Buyers’ Guide to the Best Rooftop Tents

Rooftop tents are growing in popularity because they provide campsite sleeping quarters above the hard dirt and prowling animals.

Mounted on vehicles, they’re also easy to deploy and free interior space for cargo or companions. To help pick a tent that’s right for you, we’ve compiled the following rooftop tent buyer’s guide. Below, you’ll find what’s currently on the market, as well as what to look for before buying.


It’s important to know your vehicle’s payload capacity before buying. Don’t assume every truck or SUV with a roof rack is capable. Many should handle several hundred pounds, but always reference your vehicle owner’s manual for its maximum capacity.

Keep in mind that most rooftop tents are heavy. What you lose in weight savings is made up in durability. Also remember to factor in the weight of each tent occupant. A vehicle’s maximum capacity needs to cover both the tent and its users.


Payload capacity isn’t just for the vehicle itself but also important for each rack system. The owner’s manual lists the capacity for its native roof rails and crossbars. These also need to account for both the weight of the rooftop tent and whoever intends to sleep inside.

If you plan on buying an aftermarket rack, check what’s offered by the company whose rooftop tent you intend to purchase. Many are tailored specifically for their tents, yet offer the versatility for other rack accessories or tent brands in the future.

For instance, Yakima’s OutPost HD truck bed rack works with its SkyRise rooftop tent. But it is also compatible with gear from other brands, such as Thule or Inno. This includes roof baskets, cargo carriers or other rack systems.


A rooftop tent offers a flat surface to sleep on, but how comfortable you make it is up to you. Some tents feature built-in bedding and mattresses, but others may need an upgrade. Many tent makers have bedding accessories to match their products. These have the added benefit of not needing to be packed separately when closing up camp.

Other accessories to consider are lighting attachments and an extending annex for added privacy. Awnings can make sitting around your vehicle more comfortable. And if you have room for a water tank, there’s even a shower.


Your vehicle plays a large part in deciding what size tent is right for you, but personal preference is also important. Those bringing a companion should size up accordingly, while solo trippers might want a smaller option.

Size also affects pricing, so consider giving up elbow room if you need to save on the bottom line.


Once you’ve picked your tent, mounting it is the final obstacle. Thankfully, rooftop tents are designed to be deployed and packed up quickly. Most manufacturers have installation videos on their websites. Some may even offer to install it for you, depending on your location.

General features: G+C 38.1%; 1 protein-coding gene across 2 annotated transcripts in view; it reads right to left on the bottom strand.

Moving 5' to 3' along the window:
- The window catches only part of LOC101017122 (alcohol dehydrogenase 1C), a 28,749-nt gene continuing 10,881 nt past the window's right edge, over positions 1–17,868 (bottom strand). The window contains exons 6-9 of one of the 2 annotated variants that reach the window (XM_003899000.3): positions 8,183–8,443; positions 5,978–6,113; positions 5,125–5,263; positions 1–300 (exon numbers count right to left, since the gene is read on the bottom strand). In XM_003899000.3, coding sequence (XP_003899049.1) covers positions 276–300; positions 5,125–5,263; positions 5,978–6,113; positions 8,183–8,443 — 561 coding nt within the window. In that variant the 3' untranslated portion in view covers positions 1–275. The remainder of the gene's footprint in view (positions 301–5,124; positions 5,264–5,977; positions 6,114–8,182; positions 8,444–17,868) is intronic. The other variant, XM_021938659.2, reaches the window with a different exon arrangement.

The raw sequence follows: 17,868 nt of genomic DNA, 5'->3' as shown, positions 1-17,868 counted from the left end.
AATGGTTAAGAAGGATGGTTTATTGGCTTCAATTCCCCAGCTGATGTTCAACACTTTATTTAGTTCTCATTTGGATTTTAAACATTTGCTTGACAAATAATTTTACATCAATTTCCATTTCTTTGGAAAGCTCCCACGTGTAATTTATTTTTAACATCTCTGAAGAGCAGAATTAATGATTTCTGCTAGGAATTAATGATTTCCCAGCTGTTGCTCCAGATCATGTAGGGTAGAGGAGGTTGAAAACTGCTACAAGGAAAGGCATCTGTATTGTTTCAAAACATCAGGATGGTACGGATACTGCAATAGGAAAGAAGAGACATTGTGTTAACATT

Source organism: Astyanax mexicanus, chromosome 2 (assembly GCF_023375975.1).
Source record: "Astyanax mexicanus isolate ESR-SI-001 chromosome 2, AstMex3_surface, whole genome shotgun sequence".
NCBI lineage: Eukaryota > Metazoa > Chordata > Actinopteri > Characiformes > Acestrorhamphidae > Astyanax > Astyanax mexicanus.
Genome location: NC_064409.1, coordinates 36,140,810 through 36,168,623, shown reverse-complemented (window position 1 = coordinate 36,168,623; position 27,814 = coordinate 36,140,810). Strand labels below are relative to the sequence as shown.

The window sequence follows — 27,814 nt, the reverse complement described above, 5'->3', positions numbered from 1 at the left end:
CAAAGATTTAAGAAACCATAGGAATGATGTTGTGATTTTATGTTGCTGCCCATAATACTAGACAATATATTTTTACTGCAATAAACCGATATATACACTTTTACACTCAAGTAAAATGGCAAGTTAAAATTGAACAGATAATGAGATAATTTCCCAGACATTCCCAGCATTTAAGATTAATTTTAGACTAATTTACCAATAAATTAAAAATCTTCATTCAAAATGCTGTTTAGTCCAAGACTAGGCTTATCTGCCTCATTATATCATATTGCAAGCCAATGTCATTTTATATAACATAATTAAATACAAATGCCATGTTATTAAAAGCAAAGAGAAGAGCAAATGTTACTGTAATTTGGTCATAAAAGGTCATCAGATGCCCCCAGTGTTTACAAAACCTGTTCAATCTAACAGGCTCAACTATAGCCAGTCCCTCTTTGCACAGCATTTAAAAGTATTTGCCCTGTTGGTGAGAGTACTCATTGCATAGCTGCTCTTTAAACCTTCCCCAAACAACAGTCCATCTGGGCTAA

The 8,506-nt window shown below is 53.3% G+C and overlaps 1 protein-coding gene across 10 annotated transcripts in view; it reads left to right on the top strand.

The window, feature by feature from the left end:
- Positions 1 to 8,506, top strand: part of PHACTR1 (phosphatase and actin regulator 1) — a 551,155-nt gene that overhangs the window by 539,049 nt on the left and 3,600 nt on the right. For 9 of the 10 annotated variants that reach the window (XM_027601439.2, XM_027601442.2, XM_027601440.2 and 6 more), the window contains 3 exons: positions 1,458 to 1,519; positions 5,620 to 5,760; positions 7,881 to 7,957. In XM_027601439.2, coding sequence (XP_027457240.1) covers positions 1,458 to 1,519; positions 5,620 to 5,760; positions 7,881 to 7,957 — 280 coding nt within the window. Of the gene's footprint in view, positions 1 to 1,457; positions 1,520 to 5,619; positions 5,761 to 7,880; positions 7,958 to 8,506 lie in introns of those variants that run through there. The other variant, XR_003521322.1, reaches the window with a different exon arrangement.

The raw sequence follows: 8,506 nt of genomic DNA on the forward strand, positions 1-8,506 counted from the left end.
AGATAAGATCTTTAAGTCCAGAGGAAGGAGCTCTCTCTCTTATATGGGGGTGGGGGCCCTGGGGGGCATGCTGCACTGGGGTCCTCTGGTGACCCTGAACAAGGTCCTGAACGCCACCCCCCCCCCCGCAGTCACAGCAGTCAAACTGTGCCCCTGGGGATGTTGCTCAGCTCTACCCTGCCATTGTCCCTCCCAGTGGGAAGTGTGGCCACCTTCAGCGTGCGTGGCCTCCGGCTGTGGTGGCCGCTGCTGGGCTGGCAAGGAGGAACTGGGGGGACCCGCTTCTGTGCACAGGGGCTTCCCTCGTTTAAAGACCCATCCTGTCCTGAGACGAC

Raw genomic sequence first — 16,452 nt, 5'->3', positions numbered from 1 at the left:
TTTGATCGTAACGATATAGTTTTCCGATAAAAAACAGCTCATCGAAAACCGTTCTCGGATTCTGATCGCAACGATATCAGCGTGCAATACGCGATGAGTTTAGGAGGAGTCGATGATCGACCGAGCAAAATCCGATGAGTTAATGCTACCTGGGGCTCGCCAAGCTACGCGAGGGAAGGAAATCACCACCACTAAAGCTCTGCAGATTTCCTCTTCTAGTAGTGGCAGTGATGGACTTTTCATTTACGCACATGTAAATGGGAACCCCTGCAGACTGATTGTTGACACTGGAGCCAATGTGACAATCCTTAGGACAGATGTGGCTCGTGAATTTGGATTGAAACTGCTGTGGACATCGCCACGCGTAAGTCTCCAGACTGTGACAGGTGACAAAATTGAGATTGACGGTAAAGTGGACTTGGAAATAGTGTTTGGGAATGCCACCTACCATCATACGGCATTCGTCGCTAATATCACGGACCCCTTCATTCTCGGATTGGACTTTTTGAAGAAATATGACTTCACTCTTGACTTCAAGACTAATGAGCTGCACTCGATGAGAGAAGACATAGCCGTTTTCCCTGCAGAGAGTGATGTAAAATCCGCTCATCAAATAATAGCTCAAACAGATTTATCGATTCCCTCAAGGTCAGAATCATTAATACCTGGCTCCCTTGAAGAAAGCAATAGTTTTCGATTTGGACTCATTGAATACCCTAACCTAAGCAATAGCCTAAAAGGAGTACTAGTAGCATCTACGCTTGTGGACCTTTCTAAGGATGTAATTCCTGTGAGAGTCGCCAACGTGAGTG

Starter: Yakima Skyrise Tent (small) $1,099

Why we picked it: The Skyrise is an inexpensive all-arounder that’s easy to install out of the box. It requires no special tools for setup and deploys in just a few minutes. It’s suitable for light camping needs but also holds up to multiday overlanding excursions.

Yakima rooftop tent

Yakima Skyrise is an inexpensive all-arounder.

Its waterproof rainfly keeps you and your belongings dry, though an upgraded fly is more suitable to winter-weather camping. The SkyRise comes with its own 2.5-inch wall-to-wall foam mattress that packs into the tent. It also features a built-in ladder. It weighs just 95 pounds.

High-Capacity: Tuff Stuff Elite Overland Jeep and Truck Tent $1,905

Why we picked it: Tuff Stuff’s Elite tent accommodates up to five occupants. It features two ladders for entry and comes with a removable split wall for privacy. Its ladder area is large enough to accommodate an annex curtain for added shelter.


Tuff Stuff’s Elite tent \

Tuff Stuff’s Elite tent accommodates up to five occupants.

The Elite is great for larger camping groups or a family of four or five. It comes with two 2.75-inch high-density foam mattresses and weighs 187 pounds.

Hard shell: Tepui HyBox  $2,900

Why we picked it: Tepui’s HyBox is a hard-shell tent that doubles as a streamlined cargo container on days you’re not in the wild. Hard-shell tents offer extra security in the elements, and their design often makes packing and unpacking easier. The HyBox weighs 175 pounds with the ladder.


Tepui HyBox tent

Tepui’s HyBox tent doubles as a streamlined cargo container.

As a tent, the HyBox deploys via gas struts that pop it open. Its waterproof canopy zips open to create a sleeping space suitable for two people in every season. It is designed to work on factory-installed or aftermarket racks and crossbars. It features a built-in telescoping ladder and a 3-inch foam mattress.

All-Around: Front Runner Roof Top Tent $1,099

Why we picked it: Front Runner’s rooftop tent is a soft-shell rugged enough for all four seasons. Its 400D Oxford tent fabric keeps rain and cold out, while still being breathable enough for summer.

Front Runner makes a good tent.

Front Runner’s rooftop tent is a soft shell.

Its added durability doesn’t come with extra weight, as the Front Runner is the lightest on this list at 93 pounds. The tent features a low profile while packed and comes standard with a 2.5-inch canvas-covered foam mattress. It also has a built-in ladder and costs just $1,099.

Jack Nerad May 25, 2018
Trucks are getting more capable, more comfortable and more expensive. The alternatives to increasingly expensive new trucks are used trucks, and these are the best for less than $25,000.

One Response

  1. Larry DeShetler

    Please send me details on this tent. Also is be boondocking out of this soft shell so send other accessories you’d recommend for 14 day stays off grid camping and reasons why.


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